As it is recounted in the Skanda Purana … Kirtimukha or glorious face is what is left of a beast created in the embodiment of Lord Shiva’s rage. In a gesture of containment Shiva ordered it to feed on itself and the Kirtimukha obediently obliged, tail first, leaving only his glorious face.
People pay Hydro
Hydro pays Province
Hydro pays Independants
Peoples pay Hydro
While no where near as the elegant as the beast of Hindu Myth, BC Hydro, the provincial Crown Corporation responsible for electricity, seems to exhibit the same structural properties. Let me explain … According to an article in Desmogcanada.com Eoin Finn of the BC Ratepayers Association, notes that BC Hydro is $20 billion in debt and goes on to explain that the corporation has used ‘deferral accounts’ to develop a further $6 billion of debt that is misrepresented as an asset. All this, according to Finn, gives BC Hydro the worst debt to equity ratio of any public or private utility in North America.
Finn explains how this huge debt was built up over a period of 15 years by the previous Liberal government as it funded itself from BC hydro coffers to the tune of $3 billion regardless of income, or rather debt. They didn’t permit rate increases for electoral reasons. To top it all, they set up a privatization programme, wherein BC Hydro was obliged to buy power from Independant Power Producers (IPP) at rates that would cover the IPP’s expenses and capital costs’ regardless of market realities. It seems that BC Hydro presently buys power at a rate of $93 per megawatt hour and sells it for $88. As such, all we have today of a corporation that has been steadily eating itself for 15 years is its Glorious face – its Kiritimukha!
According to Chris Hatch in the National Observer the aborted PETRONAS project which would have brought fracked natural gas by pipeline from B.C.’s interior, compressed it into a liquid for export by tankers from Lelu island near Prince Rupert, would have become one of the largest sources of climate pollution in Canada. Specifically, he cites Environment and Climate Change Canada’s assessment describing the Petronas project as becoming “amongst the largest single point sources of greenhouse gas emission in the country.” He also cites the Pembina Institute figures to claim that this project alone would have accounted for “75% to 87% of the emissions allowed under B.C.’s 2050 target.” British Columbians may, indeed, have just dodged a deadly environmental bullet.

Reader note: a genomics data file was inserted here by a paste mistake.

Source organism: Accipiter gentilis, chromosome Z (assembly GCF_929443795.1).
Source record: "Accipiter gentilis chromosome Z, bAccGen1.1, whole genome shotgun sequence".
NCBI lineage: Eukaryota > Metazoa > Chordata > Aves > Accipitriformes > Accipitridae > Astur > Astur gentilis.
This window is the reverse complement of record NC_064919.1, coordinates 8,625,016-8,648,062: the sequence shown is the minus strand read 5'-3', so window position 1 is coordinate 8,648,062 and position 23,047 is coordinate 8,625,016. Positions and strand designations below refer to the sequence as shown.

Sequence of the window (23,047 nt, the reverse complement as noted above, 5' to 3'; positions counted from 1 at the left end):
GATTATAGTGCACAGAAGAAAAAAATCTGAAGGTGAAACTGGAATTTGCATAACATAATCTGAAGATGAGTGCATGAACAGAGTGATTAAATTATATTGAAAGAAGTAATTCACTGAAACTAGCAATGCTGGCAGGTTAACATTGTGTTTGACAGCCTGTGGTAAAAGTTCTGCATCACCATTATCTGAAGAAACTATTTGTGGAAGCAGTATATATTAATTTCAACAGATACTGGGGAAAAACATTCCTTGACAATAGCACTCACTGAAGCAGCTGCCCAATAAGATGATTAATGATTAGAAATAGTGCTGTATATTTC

Here is a timeline of the BC Liberals LNG affair with Malaysian Crown Corporation PETRONAS (via their subsidiary Pacific NorthWest LNG) as reported in the Vancouver Sun –
- Feb. 19, 2013: Pacific NorthWest LNG submits its project description to the Canadian Environmental Assessment Agency.
- April 29, 2013: Japan Petroleum Exploration Co. Ltd. buys a 10 per cent stake in Pacific NorthWest LNG and agrees to buy 10 per cent of the liquefied natural gas produced over at least 20 years, becoming the first secure buyer.
- Dec. 16, 2013: The National Energy Board grants Pacific NorthWest LNG a licence to export up to 22.2 million tonnes of LNG annually for 25 years. It had applied in July for a licence to export up to 19.68 million tonnes, beginning in 2019.
- Feb. 28, 2014: Pacific NorthWest LNG submits its environmental impact statement to the Canadian Environmental Assessment Agency.
- March 26, 2014: The federal government approves Pacific NorthWest LNG’s export licence.
- June 11, 2015: In what it calls its final investment decision, Pacific NorthWest LNG announces it will proceed with the project as long as it satisfies two conditions: approval of a project development agreement by the B.C. legislature and clearing the federal environmental assessment review process.
- July 21, 2015: The B.C. government passes legislation to ratify a project development agreement with Pacific NorthWest LNG.
- March 21, 2016: The federal government grants the Canadian Environmental Assessment Agency more time to review the project.
- Sept, 27, 2016: The federal government approves the project with 190 conditions, including for the first time a maximum cap on greenhouse gas emissions.
- Oct. 27, 2016: Two First Nations and an environmental group file separate applications for judicial review in Federal Court to quash approval of the project. A fourth challenge is launched in January 2017.
- July 25, 2017: Pacific NorthWest LNG says it will not proceed with the project, citing poor market conditions including a prolonged period of low LNG prices.